Do you long to connect with wildlife? Maybe the wild critter in you is asking for like-minded companionship. That calling in me has escalated during the political crises that have defined our human zone in the States for the last couple of years.
My daily practice includes a stroll around Bodega Bay Head. It’s chuck full of wildlife. Birds are its most obvious residents and part-time guests. The ubiquitous bunnies and gophers feed many of them. Access to the harbor, bay and Pacific Ocean provides gluts of seafood for those so inclined. Great Blue Heron, Egrets and Ravens and Great Horned Owls are year-round residents, countless others drop in for a season or two annually.
This year, Life has blossomed here. A five-year drought broke last winter. A couple of extra feet of water were bestowed on our life-support system. Apparently, this tripped a baby-making trigger. Our resident raven couple had their first brood in six years. They had three beautiful babies, who have already grown into aerial acrobats. Their mom and dad take them on hunting excursions around the park and village several times a day.
Back in March, before Mom and Dad Raven had their eggs, Momma Raven broke a leg. It dangled crookedly below her belly when she flew. Her flights reflected her distress. They were short, business like, instead of her usual displays of aerial wizardry. Some of her feathers looked discombobulated. Back then, I didn’t know that she was about to brood. It looked like she was about to die. Then, I didn’t see her for about six weeks. I thought it likely that she had succumbed to her injuries.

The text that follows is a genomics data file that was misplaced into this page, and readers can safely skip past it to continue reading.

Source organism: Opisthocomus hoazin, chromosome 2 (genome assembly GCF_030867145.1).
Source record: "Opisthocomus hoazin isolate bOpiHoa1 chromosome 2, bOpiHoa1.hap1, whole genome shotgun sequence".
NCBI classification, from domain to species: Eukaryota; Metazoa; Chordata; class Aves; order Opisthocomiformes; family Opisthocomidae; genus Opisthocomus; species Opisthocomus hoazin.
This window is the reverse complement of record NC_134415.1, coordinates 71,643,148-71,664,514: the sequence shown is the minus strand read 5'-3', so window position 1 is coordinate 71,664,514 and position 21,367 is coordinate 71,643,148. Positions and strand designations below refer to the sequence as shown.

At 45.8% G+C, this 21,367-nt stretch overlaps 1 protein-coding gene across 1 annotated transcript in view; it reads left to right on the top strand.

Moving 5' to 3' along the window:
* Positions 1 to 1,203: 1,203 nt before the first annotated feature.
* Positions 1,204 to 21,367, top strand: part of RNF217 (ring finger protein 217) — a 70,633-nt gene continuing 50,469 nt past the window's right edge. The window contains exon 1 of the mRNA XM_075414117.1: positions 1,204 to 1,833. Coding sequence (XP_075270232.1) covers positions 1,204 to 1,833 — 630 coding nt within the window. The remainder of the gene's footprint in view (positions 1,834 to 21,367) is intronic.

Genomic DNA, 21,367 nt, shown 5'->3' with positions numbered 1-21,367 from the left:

For the next several weeks, her husband established a routine of what looked like compulsive hunting and flying to their nest among a group of Cypress trees. I now know that he was feeding her while she brooded. Later, he was feeding three chicks too. So much for my hypothesis that he was in the throes of a grief reaction.
I got my first glimpse of the babies and their mom a few weeks ago. Mom looked seriously haggard, but her flight seemed smoother as did her feathers. She looked like a woman who had just spent a couple of months trapped alone with three toddlers. My heart went out to her. She reciprocated by swooping over me, landing a couple of feet away and doing a little jig. When she had finished, she flew to the perch her husband was on and touched his beak with hers. The gesture was every bit as tender as any kiss I’ve shared.
Since then, I’ve been bringing a bag of peanuts along on my morning walks. Now, their kids usually spot my car and accompany me part of the way between my home and theirs. I don’t have words for how good this feels. The only equivalent high I’ve experienced is having a band of horses race across their pasture to greet me. If there’s a better feeling available on this plane, I haven’t experienced it.
It transcends true love! It beats that moment when you finally understand a concept that you’ve struggled with for years, or perfect a recipe, or reconnect with a long-lost friend. It’s truly the bee’s knees. Why? I think this feels so good because we humans need it so much.
We’ve designed our world to minimize contact with real life based on our fears. In so doing, we’ve lost far more than we’ve gained. In this moment of geo-political crises, what we humans need most is to reconnect with real Life. I offer you a bit of mine in the hope that it’ll inspire you to share a bit of yours.